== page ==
On April 10 2019 the Event Horizon Telescope (EHT) captured the first image of a black hole in history, making worldwide headlines:
This is what a black hole looks like.
A world-spanning network of telescopes called the Event Horizon Telescope zoomed in on the supermassive monster in the galaxy M87 to create this first-ever picture of a black hole.
“We have seen what we thought was unseeable. We have seen and taken a picture of a black hole,” Sheperd Doeleman, EHT Director and astrophysicist at the Harvard-Smithsonian Center for Astrophysics in Cambridge, Mass., said April 10  in Washington, D.C., at one of seven concurrent news conferences. The results were also published in six papers in the Astrophysical Journal Letters.
“We’ve been studying black holes so long, sometimes it’s easy to forget that none of us have actually seen one,” France Córdova, director of the National Science Foundation, said in the Washington, D.C., news conference. Seeing one “is a Herculean task,” she said.
A popular image of the black hole accompanied most articles and posts:
— National Science Foundation (@NSF) April 10, 2019
A Facebook post featuring the image read:
Most news outlets are only showing the blurry zoomed in picture of the black hole so I’m posting the entire zoomed-out image of the black hole and everything it is consuming. The tiny black spec in this image is 6.5 billion times the size of our sun. This thing is HUGE.
This dark portrait of the event horizon was obtained of the supermassive black hole in the center of the galaxy Messier 87 (M87 for short) by the Event Horizon Telescope (EHT), an international collaboration whose support includes the National Science Foundation. This achievement is certainly a breakthrough, and we at NASA’s Chandra X-ray Observatory congratulate and applaud the hundreds of scientists, engineers, and others who worked on the Event Horizon Telescope to obtain this extraordinary result.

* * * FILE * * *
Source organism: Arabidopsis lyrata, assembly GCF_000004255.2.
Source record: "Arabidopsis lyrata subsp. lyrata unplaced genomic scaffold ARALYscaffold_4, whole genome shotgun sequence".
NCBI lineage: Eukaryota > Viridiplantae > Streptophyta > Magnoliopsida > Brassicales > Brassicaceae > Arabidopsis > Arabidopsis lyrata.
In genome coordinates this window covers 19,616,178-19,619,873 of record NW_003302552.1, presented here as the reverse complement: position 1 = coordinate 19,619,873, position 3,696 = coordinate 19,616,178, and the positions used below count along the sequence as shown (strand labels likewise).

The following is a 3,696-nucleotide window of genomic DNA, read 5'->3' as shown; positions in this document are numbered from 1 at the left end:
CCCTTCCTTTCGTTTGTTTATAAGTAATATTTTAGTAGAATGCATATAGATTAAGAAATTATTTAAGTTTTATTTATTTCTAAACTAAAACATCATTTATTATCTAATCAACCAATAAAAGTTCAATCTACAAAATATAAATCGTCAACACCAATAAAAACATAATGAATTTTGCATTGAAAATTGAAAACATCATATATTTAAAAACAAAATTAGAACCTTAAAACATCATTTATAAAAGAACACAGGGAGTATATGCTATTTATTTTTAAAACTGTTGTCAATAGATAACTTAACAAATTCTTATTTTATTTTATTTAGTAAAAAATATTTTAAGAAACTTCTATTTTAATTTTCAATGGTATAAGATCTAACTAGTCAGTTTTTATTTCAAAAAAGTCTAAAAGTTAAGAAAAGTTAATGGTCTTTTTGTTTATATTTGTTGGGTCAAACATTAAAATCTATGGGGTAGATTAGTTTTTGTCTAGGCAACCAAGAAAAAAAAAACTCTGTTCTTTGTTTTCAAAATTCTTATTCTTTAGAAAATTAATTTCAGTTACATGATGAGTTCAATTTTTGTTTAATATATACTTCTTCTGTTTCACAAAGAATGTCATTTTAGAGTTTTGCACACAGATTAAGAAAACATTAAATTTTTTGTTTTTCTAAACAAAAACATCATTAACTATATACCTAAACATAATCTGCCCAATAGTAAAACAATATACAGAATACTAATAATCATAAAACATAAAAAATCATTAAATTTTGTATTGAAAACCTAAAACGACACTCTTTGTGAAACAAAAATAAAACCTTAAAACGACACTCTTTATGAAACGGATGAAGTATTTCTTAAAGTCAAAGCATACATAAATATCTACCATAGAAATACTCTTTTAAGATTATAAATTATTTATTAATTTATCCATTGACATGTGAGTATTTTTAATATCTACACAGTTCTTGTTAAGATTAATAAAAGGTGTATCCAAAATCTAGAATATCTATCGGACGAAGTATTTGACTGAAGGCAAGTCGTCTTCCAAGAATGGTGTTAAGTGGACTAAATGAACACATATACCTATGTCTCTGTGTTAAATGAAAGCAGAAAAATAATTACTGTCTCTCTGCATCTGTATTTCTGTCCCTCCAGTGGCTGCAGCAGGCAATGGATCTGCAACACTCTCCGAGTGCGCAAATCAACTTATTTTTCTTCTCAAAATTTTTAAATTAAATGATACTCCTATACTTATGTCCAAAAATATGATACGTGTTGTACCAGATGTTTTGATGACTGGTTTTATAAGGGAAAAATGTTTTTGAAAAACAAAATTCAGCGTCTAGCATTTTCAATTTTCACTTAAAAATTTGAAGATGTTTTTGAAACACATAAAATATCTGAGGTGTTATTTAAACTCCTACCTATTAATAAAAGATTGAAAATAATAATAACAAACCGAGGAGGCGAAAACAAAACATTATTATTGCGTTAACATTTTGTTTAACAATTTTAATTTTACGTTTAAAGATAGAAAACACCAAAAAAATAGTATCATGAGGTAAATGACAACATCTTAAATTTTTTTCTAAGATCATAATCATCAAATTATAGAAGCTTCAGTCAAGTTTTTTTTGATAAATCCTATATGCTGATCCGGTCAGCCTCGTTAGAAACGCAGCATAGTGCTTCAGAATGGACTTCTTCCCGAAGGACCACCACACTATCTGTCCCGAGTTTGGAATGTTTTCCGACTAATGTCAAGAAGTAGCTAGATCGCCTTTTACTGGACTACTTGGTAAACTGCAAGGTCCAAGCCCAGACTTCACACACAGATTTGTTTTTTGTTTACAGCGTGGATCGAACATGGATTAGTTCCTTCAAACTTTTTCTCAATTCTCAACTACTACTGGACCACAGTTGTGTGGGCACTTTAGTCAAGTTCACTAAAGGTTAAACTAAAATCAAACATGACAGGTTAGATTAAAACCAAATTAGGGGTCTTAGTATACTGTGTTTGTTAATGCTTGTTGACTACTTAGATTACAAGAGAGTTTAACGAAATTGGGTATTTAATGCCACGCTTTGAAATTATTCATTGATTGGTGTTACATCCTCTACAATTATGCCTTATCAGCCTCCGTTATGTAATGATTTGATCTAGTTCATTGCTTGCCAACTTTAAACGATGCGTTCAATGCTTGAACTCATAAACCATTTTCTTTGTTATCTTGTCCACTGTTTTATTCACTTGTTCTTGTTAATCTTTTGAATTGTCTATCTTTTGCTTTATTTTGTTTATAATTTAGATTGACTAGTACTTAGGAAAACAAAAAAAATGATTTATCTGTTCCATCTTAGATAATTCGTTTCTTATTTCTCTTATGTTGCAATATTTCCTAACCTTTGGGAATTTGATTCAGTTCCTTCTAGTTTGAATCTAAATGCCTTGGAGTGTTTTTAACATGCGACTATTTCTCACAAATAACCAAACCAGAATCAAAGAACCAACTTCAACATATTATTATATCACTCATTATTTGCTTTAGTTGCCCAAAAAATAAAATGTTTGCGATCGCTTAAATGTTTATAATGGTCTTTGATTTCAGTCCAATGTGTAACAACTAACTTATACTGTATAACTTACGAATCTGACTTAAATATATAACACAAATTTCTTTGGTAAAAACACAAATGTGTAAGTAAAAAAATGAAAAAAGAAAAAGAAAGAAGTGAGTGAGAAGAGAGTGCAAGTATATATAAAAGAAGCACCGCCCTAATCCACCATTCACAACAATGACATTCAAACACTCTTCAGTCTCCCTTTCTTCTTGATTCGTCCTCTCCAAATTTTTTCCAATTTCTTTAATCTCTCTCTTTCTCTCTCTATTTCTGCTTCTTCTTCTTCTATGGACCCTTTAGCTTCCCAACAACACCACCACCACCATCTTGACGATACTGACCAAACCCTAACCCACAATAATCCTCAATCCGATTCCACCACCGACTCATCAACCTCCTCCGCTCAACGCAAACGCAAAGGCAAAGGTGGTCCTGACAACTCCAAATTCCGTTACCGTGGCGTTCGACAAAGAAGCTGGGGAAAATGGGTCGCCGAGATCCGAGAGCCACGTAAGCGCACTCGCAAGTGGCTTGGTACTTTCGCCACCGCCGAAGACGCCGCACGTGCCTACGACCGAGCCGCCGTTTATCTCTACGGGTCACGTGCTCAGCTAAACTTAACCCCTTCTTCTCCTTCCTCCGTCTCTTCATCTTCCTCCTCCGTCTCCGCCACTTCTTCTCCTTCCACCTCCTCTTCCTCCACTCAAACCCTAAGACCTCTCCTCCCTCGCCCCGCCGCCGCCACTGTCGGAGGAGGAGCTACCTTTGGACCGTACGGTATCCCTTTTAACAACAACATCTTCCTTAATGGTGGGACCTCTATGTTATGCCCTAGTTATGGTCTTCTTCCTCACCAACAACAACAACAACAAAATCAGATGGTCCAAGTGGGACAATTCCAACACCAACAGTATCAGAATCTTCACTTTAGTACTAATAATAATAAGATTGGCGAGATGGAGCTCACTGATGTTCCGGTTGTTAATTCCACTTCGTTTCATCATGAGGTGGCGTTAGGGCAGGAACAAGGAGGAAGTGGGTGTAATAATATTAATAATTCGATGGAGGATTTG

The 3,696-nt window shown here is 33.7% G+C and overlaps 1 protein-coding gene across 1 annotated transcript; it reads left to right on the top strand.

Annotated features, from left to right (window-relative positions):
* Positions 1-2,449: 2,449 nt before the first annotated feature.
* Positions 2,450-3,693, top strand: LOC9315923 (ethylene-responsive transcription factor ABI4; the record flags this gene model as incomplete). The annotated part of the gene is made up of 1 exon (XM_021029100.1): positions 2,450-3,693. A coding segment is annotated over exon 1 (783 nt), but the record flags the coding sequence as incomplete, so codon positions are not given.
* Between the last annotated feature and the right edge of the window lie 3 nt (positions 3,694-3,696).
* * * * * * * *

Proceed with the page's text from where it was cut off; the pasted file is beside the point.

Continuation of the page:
As is well documented in today’s announcement, it took a remarkable effort and coordination from scientists and organizations around the world to even have a chance to make this happen. The result being heralded stems from an observing campaign during April 2017, when this global network of radio dishes observed M87 together.
But Chandra was not just a bystander! Rather, thanks to heroic efforts by schedulers at Chandra, EHT, and NASA’s Nuclear Spectroscopic Telescope Array (NuSTAR) mission, as well as by the EHT’s Multiwavelength Working Group, Chandra was used to observe M87 and other targets during the EHT campaign. While Chandra can’t see the shadow itself, its field of view is much larger than the EHT’s, so Chandra can view the full length of the jet of high-energy particles launched by the intense gravitational and magnetic fields around the black hole. This jet extends more than 1,000 light years from the center of the galaxy.
A caption for the image read:
Chandra X-ray, Center of M87
Credit: NASA/CXC/Villanova University/J. Neilsen
Although the image from Chandra is not a zoomed-out version of the same photograph that was released on April 10 2019, both are legitimate.